Northwest Student Media

A key marketing piece most athletic departments emphasize while recruiting is the school’s athletic facilities.

Teams recruiting in the warmer parts of the country will be able to sell the pitch that Northwest is one of the few programs in the region that feature a state-of-the-art multipurpose center. That edge will allow Northwest to remain competitive.

But Northwest’s multipurpose facility that is scheduled to begin construction in the summer of 2017 will be much more than a mere marketing piece. It will provide multiple sports with the opportunity to have their own practice place.

As it stands, around six different sports use Lamkin and Martindale to practice. When lightning interferes with football, coaches move practice inside to one of the gyms in the Recreational center or Martindale. Sports such as volleyball and the cheerleading team utilize Lamkin for practice, sometimes causing distractions for the other team.

Both baseball and softball teams figure to benefit immensely, especially during January and February. Adding to the list of teams that use Martindale and Lamkin is the soccer team that also moves indoors when weather prevents it from practicing outside. But the sport that figures to benefit the most from the $20 million center is the track and field team.

“It is a circus in there (Lamkin),” coach Scott Lorek said. “Availability is often tough because different sports are always trying to use it and we are often on top of one another.”

A practice area for field participants is something Lorek has not seen in his time at Northwest. In order for jumpers to get their required practice in, players used a makeshift throwing area that requires throwers to report to the area as early as 6:30 a.m.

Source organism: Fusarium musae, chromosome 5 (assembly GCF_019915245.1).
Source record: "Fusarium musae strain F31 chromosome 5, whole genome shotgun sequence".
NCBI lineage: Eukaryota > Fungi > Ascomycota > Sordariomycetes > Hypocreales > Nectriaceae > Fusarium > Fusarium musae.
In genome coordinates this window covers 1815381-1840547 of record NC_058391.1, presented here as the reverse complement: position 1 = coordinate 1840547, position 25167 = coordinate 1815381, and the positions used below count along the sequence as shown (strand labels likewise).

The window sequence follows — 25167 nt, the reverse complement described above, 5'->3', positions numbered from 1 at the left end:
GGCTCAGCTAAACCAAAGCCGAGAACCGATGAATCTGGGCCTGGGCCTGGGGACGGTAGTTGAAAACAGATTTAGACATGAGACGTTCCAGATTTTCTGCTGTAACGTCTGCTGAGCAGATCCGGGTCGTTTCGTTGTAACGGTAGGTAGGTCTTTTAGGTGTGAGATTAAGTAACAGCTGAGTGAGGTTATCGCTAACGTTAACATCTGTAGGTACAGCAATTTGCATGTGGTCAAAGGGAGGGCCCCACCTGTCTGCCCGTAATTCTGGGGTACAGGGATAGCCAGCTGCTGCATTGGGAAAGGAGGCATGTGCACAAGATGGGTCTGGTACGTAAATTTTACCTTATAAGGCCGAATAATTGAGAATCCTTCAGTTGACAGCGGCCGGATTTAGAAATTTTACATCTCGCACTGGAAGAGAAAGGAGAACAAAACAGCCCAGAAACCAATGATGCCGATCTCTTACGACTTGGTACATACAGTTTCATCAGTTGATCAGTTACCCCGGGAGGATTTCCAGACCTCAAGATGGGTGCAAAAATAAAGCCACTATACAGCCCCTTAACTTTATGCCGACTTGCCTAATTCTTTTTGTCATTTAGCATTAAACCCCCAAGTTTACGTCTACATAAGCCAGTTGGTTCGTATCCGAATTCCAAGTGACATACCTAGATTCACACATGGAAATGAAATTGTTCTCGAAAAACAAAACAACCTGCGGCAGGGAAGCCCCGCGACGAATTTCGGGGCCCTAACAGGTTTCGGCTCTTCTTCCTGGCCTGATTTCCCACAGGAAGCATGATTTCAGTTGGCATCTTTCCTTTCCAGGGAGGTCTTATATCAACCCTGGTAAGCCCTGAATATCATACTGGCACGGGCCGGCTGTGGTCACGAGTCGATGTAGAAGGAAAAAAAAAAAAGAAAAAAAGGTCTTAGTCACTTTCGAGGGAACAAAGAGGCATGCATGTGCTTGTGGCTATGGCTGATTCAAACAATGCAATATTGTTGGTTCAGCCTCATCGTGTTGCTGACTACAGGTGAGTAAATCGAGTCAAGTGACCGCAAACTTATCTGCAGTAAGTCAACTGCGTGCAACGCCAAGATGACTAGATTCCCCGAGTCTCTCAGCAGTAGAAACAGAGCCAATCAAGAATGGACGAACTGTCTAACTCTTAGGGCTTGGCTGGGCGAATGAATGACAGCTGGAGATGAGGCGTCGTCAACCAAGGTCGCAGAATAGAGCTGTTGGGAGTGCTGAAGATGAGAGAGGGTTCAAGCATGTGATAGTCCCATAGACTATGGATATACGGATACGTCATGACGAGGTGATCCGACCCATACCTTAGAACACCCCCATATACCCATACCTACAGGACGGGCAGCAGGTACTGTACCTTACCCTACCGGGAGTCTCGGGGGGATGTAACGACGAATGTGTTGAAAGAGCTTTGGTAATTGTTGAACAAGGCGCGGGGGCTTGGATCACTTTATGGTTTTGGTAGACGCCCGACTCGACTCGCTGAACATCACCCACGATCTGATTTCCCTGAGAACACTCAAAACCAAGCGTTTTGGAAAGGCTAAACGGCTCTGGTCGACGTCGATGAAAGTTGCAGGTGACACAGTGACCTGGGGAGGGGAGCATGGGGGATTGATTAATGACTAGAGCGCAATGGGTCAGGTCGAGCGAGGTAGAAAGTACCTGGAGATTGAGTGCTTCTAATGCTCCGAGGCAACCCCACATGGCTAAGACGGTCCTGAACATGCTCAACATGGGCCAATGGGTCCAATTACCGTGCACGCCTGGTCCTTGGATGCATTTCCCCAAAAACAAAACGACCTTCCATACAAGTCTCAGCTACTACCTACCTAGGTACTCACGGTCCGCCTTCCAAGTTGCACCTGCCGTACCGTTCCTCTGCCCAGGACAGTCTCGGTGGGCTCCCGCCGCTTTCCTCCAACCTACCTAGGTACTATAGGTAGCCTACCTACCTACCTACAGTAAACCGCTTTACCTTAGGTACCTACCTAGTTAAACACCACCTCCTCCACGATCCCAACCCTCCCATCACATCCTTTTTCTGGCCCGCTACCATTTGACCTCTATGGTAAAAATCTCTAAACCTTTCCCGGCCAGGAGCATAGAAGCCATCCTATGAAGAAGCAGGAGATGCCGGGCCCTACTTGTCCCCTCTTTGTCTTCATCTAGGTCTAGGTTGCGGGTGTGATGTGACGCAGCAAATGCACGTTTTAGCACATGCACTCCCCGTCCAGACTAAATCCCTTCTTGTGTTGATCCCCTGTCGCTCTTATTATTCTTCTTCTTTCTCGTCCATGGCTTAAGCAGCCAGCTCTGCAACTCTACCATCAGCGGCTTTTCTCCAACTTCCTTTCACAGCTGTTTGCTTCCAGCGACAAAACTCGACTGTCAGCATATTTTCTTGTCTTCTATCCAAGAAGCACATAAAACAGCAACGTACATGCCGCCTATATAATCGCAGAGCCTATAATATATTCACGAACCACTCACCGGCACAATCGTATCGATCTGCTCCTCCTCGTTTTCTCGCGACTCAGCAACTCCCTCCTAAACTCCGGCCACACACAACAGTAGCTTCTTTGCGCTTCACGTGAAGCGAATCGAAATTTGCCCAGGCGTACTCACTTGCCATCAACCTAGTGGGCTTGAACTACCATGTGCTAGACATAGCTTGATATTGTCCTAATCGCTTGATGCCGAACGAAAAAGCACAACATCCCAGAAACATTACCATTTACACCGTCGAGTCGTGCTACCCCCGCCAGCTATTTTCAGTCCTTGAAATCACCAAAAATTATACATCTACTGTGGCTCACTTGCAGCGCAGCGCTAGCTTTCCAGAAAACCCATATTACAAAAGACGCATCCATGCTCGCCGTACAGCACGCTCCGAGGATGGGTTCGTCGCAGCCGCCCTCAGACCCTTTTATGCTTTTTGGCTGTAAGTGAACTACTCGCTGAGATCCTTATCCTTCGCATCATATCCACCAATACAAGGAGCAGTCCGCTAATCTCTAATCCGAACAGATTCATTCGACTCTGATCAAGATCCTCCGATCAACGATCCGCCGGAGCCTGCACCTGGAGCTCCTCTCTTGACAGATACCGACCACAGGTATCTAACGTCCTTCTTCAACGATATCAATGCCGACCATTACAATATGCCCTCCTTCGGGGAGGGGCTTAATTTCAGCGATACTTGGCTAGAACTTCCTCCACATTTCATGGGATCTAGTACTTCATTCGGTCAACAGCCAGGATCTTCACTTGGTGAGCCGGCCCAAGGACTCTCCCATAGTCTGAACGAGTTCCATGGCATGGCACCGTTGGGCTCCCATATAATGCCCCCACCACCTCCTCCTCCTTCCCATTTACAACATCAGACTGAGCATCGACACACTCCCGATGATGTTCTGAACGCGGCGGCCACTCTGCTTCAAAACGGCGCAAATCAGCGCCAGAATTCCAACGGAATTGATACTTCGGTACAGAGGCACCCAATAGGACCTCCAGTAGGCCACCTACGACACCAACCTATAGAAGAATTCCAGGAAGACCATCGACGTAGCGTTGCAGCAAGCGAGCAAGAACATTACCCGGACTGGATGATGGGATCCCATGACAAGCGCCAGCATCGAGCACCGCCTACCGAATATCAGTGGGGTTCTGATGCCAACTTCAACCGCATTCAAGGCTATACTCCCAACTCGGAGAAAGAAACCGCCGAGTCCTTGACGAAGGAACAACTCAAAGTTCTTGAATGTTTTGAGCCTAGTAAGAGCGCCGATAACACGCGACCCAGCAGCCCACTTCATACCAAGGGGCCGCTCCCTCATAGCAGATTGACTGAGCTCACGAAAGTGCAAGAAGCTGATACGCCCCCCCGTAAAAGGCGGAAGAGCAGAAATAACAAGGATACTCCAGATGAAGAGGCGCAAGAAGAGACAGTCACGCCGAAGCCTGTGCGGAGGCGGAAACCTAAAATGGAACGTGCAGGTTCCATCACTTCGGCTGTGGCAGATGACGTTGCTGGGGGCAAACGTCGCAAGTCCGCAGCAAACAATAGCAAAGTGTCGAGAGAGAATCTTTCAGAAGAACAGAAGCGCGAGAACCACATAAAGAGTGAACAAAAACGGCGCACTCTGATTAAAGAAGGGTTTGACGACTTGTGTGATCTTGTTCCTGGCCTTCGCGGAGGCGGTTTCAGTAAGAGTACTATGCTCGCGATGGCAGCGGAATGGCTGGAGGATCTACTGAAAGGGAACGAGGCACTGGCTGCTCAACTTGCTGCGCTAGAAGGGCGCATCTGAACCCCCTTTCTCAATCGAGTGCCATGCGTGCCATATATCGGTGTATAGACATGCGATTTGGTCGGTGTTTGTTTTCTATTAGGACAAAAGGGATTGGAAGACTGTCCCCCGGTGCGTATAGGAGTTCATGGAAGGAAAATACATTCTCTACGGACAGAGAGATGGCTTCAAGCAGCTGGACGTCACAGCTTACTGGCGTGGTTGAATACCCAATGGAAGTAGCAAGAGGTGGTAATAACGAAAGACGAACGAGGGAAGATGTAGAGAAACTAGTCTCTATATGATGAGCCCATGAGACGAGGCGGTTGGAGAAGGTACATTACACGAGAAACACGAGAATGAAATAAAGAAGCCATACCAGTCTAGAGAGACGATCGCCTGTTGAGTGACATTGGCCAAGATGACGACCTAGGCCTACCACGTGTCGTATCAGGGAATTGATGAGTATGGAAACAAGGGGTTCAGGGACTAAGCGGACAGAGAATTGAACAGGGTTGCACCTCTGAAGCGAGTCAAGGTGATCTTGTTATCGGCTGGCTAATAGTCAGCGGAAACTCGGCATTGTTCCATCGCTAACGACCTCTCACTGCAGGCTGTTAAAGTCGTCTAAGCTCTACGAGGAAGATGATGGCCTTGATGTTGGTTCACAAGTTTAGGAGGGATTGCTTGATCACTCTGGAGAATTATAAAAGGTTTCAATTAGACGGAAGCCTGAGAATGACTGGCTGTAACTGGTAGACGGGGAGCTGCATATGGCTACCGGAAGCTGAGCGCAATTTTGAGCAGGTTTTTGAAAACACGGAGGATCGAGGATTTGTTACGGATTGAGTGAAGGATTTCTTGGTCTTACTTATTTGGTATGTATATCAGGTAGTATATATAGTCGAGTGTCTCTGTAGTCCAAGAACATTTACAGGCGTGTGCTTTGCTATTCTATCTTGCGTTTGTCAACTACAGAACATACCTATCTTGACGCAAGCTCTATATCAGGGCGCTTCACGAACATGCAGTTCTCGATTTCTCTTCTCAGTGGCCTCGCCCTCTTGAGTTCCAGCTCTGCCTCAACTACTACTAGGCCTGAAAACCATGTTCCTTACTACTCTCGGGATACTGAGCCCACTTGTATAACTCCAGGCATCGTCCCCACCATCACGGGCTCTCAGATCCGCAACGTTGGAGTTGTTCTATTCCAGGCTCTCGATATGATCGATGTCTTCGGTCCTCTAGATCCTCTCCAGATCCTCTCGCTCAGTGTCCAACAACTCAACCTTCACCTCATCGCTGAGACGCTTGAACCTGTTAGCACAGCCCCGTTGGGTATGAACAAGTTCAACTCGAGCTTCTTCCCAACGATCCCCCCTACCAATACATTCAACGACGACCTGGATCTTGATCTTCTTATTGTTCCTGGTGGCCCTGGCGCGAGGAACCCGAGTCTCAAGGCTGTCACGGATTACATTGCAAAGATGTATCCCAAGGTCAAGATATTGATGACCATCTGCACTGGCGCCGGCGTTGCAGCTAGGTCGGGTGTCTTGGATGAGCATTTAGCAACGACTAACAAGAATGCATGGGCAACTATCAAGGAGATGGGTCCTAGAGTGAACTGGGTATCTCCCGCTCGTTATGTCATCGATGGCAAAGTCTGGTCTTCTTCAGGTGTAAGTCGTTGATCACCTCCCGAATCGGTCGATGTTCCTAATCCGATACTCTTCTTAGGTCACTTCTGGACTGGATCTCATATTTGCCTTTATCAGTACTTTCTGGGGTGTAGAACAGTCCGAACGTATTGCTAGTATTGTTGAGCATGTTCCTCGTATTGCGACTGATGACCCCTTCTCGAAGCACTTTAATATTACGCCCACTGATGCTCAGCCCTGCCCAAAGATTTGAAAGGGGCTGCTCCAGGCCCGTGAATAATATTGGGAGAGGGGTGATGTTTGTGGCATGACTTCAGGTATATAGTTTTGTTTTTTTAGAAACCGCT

New facilities present Lorek with the opportunity to focus on runner development instead of the minutia of worrying about where practice will be held. An area dedicated to runners and throwers gives athletes the luxury of coming in and practicing as they please instead of constructing a schedule that appeals to the needs of other sports.

More practice space is not the only positive the multipurpose center will provide. Along with a new venue, Northwest will also be allowed to host events in certain sports.

“We will get in a conference rotation for the indoor championships,” Lorek said. “We will also host different high school and collegiate meets.”

Considering the recent success of the cross country team, new facilities will only entice potential student-athletes to look at Northwest when deciding where to continue their career. The entire track and field team serves to benefit the most from the new center, but the long distance runners will experience the biggest change due to Martindale and Lamkin’s inability to provide temporary solutions.

“With our runners in 800 meters and up, we cannot even use Lamkin,” Lorek said. “We are outside every day, regardless of the weather.”

Construction of the new multipurpose is scheduled to last less than a year, just in time for Lorek and Co. to take full advantage of the new facility.

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